In Australia, C. fleckeri has caused at least 64 deaths since the first report in 1883, but even in this species most encounters appear to only result in mild envenoming. Most recent deaths in Australia have been in children, which is linked to their smaller body mass. In parts of the Malay Archipelago, the number of lethal cases is far higher (in the Philippines alone, an estimated 20-40 die annually from Chirodropid stings), likely due to limited access to medical facilities and antivenom, and the fact that many Australian beaches are enclosed in nets and have vinegar placed in prominent positions allowing for rapid first aid. Box jellyfish are known as the “suckerpunch” of the sea not only because their sting is rarely detected until the venom is injected, but also because they are almost transparent.
In northern Australia, the highest risk period for the box jellyfish is between October and May, but stings and specimens have been reported all months of the year. Similarly, the highest risk conditions are those with calm water and a light, onshore breeze. In Hawaii, box jellyfish numbers peak approximately seven to ten days after a full moon, when they come near the shore to spawn.

Treatment of stings. Once a tentacle of the box jellyfish adheres to skin, it pumps nematocysts with venom into the skin, causing the sting and agonizing pain. Flushing with vinegar is used to deactivate undischarged nematocysts to prevent the release of additional venom.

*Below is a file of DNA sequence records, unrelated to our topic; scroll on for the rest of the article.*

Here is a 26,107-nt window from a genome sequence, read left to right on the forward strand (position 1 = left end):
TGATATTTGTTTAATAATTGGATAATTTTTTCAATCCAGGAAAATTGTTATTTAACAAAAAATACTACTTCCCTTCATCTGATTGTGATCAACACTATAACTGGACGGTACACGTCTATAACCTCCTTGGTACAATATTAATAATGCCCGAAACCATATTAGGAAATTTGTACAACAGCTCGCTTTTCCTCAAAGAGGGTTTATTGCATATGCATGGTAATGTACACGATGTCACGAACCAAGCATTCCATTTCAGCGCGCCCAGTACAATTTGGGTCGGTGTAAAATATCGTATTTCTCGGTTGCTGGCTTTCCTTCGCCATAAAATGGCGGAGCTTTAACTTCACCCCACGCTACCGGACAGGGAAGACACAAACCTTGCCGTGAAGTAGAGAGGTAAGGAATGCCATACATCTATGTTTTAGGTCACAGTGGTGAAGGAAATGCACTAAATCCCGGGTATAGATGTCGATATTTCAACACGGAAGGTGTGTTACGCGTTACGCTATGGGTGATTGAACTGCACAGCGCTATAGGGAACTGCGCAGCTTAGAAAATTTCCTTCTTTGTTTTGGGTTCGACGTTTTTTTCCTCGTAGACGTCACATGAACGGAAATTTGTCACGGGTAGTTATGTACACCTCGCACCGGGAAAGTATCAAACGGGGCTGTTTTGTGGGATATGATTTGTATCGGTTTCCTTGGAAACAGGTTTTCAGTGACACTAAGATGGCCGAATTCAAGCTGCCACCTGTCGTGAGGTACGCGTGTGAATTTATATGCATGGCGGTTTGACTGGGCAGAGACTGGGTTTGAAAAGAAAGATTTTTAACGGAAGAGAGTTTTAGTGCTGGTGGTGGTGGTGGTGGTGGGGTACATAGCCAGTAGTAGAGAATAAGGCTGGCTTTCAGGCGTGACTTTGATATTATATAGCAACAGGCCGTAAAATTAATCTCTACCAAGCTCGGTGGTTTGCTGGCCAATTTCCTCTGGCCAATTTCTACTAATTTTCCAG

Removal of additional tentacles is usually done with a towel or gloved hand, to prevent secondary stinging. Tentacles can still sting if separated from the bell, or after the creature is dead. Removal of tentacles may cause unfired nematocysts to come into contact with the skin and fire, resulting in a greater degree of envenomation.
Although commonly recommended in folklore and even some papers on sting treatment, there is no scientific evidence that urine, ammonia, meat tenderizer, sodium bicarbonate, boric acid, lemon juice, fresh water, steroid cream, alcohol, cold packs, papaya, or hydrogen peroxide will disable further stinging, and these substances may even hasten the release of venom. Heat packs have been proven for moderate pain relief. Pressure immobilization bandages, methylated spirits, or vodka should never be used for jelly stings. In severe Chironex fleckeri stings cardiac arrest can occur quickly.

Protection during swimming or diving. Wearing pantyhose or full body lycra suits during diving (both by women and men, also under scuba-diving suit) is an effective protection against box jellyfish stings. The pantyhose were formerly thought to work because of the length of the box jellyfish’s stingers (nematocysts), but it is now known to be related to the way the stinger cells work. The stinging cells on a box jellyfish’s tentacles are not triggered by touch, but are instead triggered by the chemicals found on skin.

About admin

I would like to think of myself as a full time traveler. I have been retired since 2006 and in that time have traveled every winter for four to seven months. The months that I am “home”, are often also spent on the road, hiking or kayaking.
I hope to present a website that describes my travel along with my hiking and sea kayaking experiences.